Piper Comanche (oz10345)
About this Plan
Piper Comanche. Control line scale model.
Quote: "Winner of the 13th New Zealand Championships. A superb 1-1/4 in equals 1 ft scale controline model with retracting u/c, for 2.5 - 3.5 cc. Piper Comanche, designed by Laurie Ackroyd.
SELECTION OF THE Piper Comanche as a detailed C/L scale project was inspired by the publication of photographs of the prototype about the same time as a report in Aeromodeller on the J Roberts Flight Control system. At that time Laurie's Fokker F.VIIb.3m Southern Cross, APS plan CL688 model, (7s. 6d. plus 6d. post), exhausted its share of success's at National and provincial meetings and had become, like the original, fuel-soaked and vibration-racked.
Construction of a replacement model was due and while a tricycle undercarriage type offered something of a challenge, the way was made clear with Flight Control and some assistance in this direction was given by designer Bob Smurthwaite himself, who fitted a Veco .19 motor with Varispeed slide throttle.
Throttle, flap and u/c control. The obvious construction with a model fitted with working gear for the motor speed, undercarriage and flaps with all their attendant rods, levers, cams and linkages was to have this equipment mounted on a rigid keel of plywood so that operation would not be affected by the stresses to which the model may be subjected. Accordingly, it was designed to utilise the cabin floor as a horizontal keel of 3/16 ply, on to which ply formers lock and the mechanism is mounted on the underside of this keel.
This model, spanning 45 in, represents all Laurie Ackroyd's model building activity over the past two years, interrupted only by a couple of C/L stunters and an FAI power model. The greatest portion of time went into the design, experiment and installation of the clockwork-operated retracting and extending under-carriage, flaps, rudder and motor speed controls. Although the photo shows a mass of rods and levers which appear overcomplicated and hard to follow, the result is a self-locking undercarriage which works beautifully. The interconnected motor-speed, flaps and rudder (offset at slow speed) are relatively simple; but it all adds to the seeming jumble of linkages which are housed in a depth of less than once inch beneath the plywood floor of the cabin. Thus the interior is not encumbered by gear which would detract from scale effect. For the modeller who prefers to "simplify", detail is provided for fixed gear.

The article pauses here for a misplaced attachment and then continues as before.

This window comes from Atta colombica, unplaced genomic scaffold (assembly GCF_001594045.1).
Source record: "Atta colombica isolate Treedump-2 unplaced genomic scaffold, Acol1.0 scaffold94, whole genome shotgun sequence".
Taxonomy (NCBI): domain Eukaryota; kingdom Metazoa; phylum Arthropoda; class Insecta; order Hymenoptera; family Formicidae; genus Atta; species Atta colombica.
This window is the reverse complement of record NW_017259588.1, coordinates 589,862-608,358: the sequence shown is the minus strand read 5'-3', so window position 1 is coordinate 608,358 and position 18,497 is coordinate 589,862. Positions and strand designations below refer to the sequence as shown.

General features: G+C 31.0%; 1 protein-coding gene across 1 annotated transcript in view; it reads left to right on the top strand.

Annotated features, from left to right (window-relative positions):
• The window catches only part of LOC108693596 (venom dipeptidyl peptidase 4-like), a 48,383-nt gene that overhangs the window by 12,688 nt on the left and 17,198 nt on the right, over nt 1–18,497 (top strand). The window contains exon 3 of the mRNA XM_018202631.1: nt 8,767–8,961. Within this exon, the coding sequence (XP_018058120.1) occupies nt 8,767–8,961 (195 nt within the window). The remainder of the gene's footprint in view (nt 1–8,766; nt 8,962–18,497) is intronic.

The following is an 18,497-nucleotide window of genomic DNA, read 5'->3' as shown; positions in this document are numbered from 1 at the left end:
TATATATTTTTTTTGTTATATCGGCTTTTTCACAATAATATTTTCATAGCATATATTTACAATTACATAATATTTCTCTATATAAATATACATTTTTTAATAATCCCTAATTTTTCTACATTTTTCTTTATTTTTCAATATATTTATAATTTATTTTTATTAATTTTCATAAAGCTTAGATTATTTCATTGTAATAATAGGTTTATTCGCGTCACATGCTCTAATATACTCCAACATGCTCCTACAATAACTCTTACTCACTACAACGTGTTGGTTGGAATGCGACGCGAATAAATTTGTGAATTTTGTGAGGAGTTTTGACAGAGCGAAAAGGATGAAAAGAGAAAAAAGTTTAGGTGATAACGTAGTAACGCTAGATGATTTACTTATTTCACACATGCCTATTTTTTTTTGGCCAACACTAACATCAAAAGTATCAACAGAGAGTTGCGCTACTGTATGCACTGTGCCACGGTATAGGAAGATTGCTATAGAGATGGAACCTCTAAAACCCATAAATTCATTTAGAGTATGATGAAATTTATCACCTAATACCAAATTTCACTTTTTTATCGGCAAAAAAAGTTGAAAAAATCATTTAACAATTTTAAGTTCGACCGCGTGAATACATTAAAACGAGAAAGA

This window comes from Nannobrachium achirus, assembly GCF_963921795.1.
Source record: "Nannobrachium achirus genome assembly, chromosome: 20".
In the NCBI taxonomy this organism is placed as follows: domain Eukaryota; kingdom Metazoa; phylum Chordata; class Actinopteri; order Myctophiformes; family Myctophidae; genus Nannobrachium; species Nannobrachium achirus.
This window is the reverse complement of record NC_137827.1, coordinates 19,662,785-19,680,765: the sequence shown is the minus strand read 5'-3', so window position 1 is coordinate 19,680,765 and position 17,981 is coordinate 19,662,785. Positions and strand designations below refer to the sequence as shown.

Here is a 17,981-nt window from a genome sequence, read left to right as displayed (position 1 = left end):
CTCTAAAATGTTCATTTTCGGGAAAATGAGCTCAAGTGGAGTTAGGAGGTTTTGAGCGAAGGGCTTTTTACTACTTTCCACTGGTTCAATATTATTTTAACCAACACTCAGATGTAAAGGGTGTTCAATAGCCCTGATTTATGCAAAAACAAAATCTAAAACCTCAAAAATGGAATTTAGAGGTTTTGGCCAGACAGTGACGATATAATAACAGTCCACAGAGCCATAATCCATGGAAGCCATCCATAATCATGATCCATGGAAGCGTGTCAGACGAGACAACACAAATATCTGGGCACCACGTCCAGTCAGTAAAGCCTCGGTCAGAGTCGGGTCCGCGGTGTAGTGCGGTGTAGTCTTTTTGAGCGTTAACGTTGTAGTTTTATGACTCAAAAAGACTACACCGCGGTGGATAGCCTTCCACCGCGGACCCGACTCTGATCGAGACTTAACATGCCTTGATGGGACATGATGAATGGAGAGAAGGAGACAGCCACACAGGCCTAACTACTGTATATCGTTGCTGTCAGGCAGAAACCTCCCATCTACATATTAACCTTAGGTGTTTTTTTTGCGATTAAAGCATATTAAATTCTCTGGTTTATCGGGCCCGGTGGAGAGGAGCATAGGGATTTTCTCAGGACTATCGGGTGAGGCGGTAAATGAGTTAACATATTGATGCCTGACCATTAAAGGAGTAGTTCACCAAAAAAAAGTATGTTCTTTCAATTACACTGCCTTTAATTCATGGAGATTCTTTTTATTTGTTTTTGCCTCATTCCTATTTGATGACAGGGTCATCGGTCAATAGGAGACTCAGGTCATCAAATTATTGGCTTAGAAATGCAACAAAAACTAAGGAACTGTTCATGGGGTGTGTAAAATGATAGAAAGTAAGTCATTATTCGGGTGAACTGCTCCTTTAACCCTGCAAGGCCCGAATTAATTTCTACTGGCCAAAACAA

Plywood and balsa are combined in the basic airframe which was built on a simple jig to ensure alignment and accuracy to scale was maintained through the use of 1/2 in to 1 in factory blueprints, brochures, cutaway drawings and photos provided by the Piper Corporation for the 45 in model. Having tried aluminium foil on a previous model with disappointing results Laurie used paper-backed aluminium successfully on the Comanche. It is applied in strips up to 4 in. width using a thinned-down solution of white Bostick contact glue on both surfaces.
The first step in construction is to make the fuselage assembly jig, which is quite a simple affair of pine or similar semi-hard wood. The keel and ply formers are fretsawn, using bonded plywood of good quality and even texture. Formers are checked for correct alignment on the keel before assembling them with motor mounts in place on the jig. A slow-drying cement such as PVA is required for all the joints except balsa-to-balsa, and even here it is found advantageous to use PVA for sheet covering particularly. The balsa formers are cemented in place on the 1/8 sheet fuselage undersurface which is pinned to the sloping portion of the jig, then the fuselage basic sides are added, the nose portion being slit to allow it to follow the contour of formers F1 and F2..."
Piper Comanche, Aeromodeller, June 1961
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Supplementary file notes
Article pages, thanks to RFJ.
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ScaleType: This (oz10345) is a scale plan. Where possible we link scale plans to Wikipedia, using a text string called ScaleType.
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User commentsHi Mary - a slight slip of the finger when entering the date. It was June 1961, not 1971. I remember drooling over the plan on the school bus when we lived in Yorkshire and that issue of Aeromodeller had just come out.
ChrisPinn - 15/08/2018
Thanks Chris - amended just now :) We love our eagle-eyed readers!
Mary - 15/08/2018
Hello, Great to find this article and read your comments. Laurie Ackroyd was my father and I still have the original model, carefully displayed and admired by all who see it. Murray Ackroyd, Timaru, New Zealand.
Murray Ackroyd - 20/08/2019
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